Passengers are bracing for travel chaos this Monday as they head home after Memorial Day weekend as more than 3,000 flights around the world are delayed or cancelled.
More than 39.2 million Americans will be traveling by car, plane, or other forms of transportation such as buses and trains due to the holiday weekend, according to AAA forecasts.
This is 8.3 percent more than in 2021 and puts travel volumes in line with pre-pandemic levels. The numbers show that Americans are increasingly confident that they will be able to travel again, despite rising costs.
However, aircraft tracking website Flight Aware said more than 3,000 flights were flown or canceled worldwide on Monday, with 2,430 aircraft delayed and 841 canceled outright.
In terms of flights within the United States, as well as flights to or from the country, about 340 aircraft were delayed and 241 canceled.
The bad news came just a few hours after the start of a new day, the statistics were released at just 4:15 am, and a long day of travel still lies ahead for many.
According to Flight Aware, passengers will hope they are not as unlucky as those who traveled on Sunday, who faced an impressive 16,425 delays and 1,6,41 cancellations internationally. The US itself has been particularly hard hit, with 4,922 flights delayed and 546 canceled within, to, or from the US.
Angry passengers tweeted their grief from the airport’s lounges.
On Sunday, one posted footage of a young woman sobbing on the floor at an airline counter in the terminal, claiming her flight had been canceled ahead of a trip to Cancun, Mexico with friends for her birthday.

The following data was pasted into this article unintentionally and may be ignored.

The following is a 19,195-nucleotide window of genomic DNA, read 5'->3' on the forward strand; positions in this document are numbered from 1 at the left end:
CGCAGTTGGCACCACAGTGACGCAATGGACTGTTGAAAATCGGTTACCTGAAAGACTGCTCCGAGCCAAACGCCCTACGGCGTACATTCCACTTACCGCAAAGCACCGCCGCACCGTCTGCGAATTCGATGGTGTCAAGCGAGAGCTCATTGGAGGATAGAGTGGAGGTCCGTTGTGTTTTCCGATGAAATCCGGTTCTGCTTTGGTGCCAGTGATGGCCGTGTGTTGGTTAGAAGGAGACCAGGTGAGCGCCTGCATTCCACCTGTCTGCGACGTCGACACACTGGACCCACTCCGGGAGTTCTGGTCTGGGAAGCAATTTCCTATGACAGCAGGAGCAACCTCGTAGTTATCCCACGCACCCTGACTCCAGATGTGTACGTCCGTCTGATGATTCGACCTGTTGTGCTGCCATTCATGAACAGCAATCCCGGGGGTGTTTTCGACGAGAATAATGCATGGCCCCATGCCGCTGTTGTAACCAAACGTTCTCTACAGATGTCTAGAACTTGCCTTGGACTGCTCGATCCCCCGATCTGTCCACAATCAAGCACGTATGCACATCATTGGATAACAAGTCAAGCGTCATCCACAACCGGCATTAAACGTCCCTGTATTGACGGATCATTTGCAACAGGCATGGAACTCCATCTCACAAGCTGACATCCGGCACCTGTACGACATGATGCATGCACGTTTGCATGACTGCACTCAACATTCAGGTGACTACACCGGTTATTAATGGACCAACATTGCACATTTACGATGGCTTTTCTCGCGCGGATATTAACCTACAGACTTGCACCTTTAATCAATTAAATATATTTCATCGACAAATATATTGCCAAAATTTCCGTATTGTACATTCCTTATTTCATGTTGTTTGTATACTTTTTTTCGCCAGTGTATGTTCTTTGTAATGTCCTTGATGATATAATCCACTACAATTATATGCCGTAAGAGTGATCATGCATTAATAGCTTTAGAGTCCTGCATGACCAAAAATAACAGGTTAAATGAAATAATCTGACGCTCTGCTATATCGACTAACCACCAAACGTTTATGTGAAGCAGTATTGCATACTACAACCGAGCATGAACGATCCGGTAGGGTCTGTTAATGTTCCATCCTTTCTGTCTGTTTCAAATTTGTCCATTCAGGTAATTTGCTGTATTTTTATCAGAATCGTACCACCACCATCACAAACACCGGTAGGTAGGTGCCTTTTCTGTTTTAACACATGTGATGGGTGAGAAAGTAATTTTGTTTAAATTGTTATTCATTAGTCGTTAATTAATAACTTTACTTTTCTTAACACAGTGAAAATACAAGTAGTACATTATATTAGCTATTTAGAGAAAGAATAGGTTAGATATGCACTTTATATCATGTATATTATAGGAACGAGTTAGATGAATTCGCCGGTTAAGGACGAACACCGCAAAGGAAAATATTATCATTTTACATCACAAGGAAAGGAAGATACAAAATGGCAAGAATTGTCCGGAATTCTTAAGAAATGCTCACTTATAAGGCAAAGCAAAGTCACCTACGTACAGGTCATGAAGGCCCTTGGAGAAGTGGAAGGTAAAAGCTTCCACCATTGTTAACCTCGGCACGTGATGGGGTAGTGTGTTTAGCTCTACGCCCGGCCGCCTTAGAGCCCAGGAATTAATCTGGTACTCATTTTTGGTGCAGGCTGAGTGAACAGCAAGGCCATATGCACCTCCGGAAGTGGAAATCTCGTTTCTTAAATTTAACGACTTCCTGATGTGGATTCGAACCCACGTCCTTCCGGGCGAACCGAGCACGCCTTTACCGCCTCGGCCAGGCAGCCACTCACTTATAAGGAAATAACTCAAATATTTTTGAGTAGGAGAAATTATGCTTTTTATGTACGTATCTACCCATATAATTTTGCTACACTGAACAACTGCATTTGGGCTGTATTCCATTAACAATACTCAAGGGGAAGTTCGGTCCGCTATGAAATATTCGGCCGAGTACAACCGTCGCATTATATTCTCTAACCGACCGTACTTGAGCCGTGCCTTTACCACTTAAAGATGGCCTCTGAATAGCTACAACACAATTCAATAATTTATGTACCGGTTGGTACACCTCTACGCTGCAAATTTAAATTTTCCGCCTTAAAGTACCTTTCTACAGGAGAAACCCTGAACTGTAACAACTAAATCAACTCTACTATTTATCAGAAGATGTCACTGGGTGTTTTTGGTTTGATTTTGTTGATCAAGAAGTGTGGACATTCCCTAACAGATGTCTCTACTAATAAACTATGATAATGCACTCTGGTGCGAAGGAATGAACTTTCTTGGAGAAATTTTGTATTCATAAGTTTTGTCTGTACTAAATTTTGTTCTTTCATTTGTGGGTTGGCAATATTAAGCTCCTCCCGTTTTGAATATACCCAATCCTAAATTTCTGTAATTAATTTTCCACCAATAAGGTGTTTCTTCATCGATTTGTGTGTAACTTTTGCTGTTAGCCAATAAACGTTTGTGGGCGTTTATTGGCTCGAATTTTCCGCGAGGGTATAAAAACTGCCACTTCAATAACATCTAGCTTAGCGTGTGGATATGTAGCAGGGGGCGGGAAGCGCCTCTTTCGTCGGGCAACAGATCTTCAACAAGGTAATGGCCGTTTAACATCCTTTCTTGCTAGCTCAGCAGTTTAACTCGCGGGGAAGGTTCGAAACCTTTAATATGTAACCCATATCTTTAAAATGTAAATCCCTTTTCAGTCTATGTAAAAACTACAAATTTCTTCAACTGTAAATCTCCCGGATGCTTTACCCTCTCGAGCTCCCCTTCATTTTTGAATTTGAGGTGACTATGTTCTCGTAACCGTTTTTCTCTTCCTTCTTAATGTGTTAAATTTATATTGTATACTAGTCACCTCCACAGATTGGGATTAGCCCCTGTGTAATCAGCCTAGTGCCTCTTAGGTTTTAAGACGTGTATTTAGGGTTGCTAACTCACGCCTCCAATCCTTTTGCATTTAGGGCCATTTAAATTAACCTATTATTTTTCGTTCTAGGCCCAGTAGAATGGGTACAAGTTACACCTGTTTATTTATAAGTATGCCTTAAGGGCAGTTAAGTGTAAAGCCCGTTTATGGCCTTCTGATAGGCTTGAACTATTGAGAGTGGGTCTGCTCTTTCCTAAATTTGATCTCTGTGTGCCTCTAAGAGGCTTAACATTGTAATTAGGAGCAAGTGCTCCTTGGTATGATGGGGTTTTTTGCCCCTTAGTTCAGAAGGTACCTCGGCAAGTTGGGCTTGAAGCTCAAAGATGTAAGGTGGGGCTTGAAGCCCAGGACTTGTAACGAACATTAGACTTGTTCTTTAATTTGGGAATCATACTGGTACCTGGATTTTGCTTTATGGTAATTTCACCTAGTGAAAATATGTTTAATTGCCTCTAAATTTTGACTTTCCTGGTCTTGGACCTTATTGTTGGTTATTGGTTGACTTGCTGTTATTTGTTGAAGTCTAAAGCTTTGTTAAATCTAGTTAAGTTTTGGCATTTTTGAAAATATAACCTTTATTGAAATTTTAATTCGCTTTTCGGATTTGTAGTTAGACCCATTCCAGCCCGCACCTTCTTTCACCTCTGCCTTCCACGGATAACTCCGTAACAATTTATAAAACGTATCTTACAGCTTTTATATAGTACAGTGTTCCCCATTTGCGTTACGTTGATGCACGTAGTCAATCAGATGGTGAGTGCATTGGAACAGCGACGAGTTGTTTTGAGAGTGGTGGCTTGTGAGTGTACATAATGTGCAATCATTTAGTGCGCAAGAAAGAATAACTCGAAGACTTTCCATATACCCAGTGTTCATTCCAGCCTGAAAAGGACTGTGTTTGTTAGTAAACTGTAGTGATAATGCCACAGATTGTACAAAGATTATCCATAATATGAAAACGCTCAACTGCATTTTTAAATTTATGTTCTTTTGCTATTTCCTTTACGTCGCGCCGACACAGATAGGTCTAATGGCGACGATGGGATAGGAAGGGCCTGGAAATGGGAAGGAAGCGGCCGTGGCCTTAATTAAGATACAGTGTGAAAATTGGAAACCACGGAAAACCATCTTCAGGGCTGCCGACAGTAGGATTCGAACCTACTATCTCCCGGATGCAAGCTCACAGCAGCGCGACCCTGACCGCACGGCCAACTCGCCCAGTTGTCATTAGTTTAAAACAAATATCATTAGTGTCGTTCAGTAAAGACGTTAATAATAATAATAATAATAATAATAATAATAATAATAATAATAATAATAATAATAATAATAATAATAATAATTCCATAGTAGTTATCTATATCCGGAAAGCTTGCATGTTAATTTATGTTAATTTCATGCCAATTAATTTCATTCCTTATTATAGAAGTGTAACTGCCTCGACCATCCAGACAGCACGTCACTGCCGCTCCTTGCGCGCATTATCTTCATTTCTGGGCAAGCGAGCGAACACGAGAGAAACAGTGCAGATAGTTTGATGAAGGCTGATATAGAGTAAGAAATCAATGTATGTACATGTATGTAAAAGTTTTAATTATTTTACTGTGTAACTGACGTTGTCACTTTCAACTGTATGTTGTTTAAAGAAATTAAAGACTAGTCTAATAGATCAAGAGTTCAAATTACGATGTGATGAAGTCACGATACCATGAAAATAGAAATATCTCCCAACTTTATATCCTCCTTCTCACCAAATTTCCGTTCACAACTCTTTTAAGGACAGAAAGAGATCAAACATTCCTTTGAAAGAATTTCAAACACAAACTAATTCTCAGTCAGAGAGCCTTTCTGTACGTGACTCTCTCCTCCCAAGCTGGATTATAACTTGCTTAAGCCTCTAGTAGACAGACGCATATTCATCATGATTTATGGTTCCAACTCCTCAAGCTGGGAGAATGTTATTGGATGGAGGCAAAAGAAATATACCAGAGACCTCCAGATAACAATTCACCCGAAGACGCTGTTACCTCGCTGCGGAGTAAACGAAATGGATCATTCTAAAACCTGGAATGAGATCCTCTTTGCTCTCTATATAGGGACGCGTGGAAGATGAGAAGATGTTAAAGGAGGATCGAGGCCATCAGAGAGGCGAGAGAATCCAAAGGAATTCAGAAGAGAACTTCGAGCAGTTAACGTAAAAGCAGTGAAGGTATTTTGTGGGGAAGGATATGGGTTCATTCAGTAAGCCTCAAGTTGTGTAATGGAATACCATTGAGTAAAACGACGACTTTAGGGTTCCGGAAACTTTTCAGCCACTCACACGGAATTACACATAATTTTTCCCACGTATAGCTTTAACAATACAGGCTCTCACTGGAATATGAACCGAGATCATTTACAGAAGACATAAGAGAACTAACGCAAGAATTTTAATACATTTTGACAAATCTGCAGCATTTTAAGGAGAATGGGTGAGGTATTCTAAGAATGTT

While another passenger wrote: “Instead of canceling my flight a few hours ago, @delta kept me waiting from 3:50pm to 00:04am only to let me know my flight was cancelled.”
And a third wrote: “So our flight from Savannah to Miami was canceled out of the blue, other flights available on the day that we do.”
According to the AAA, the busiest time for air travel was Thursday, May 26, at the start of the long weekend.
Newsweek reached out to Delta regarding claims that passengers are being delayed prior to flight cancellations.
Newsweek also contacted the Federal Aviation Administration.
Passengers should always be up to date with the latest information from their airlines, but can also check their flight status here.
The website’s real-time “map of misery” of the US showed that Los Angeles Airport, LAX, in California, was hit hardest on Monday as of 4:15 a.m. ET, with a number of flights delayed or canceled .
A closer look at the Los Angeles flights that were scheduled all day revealed that seven outbound flights have been reported canceled so far, including two flights to Miami.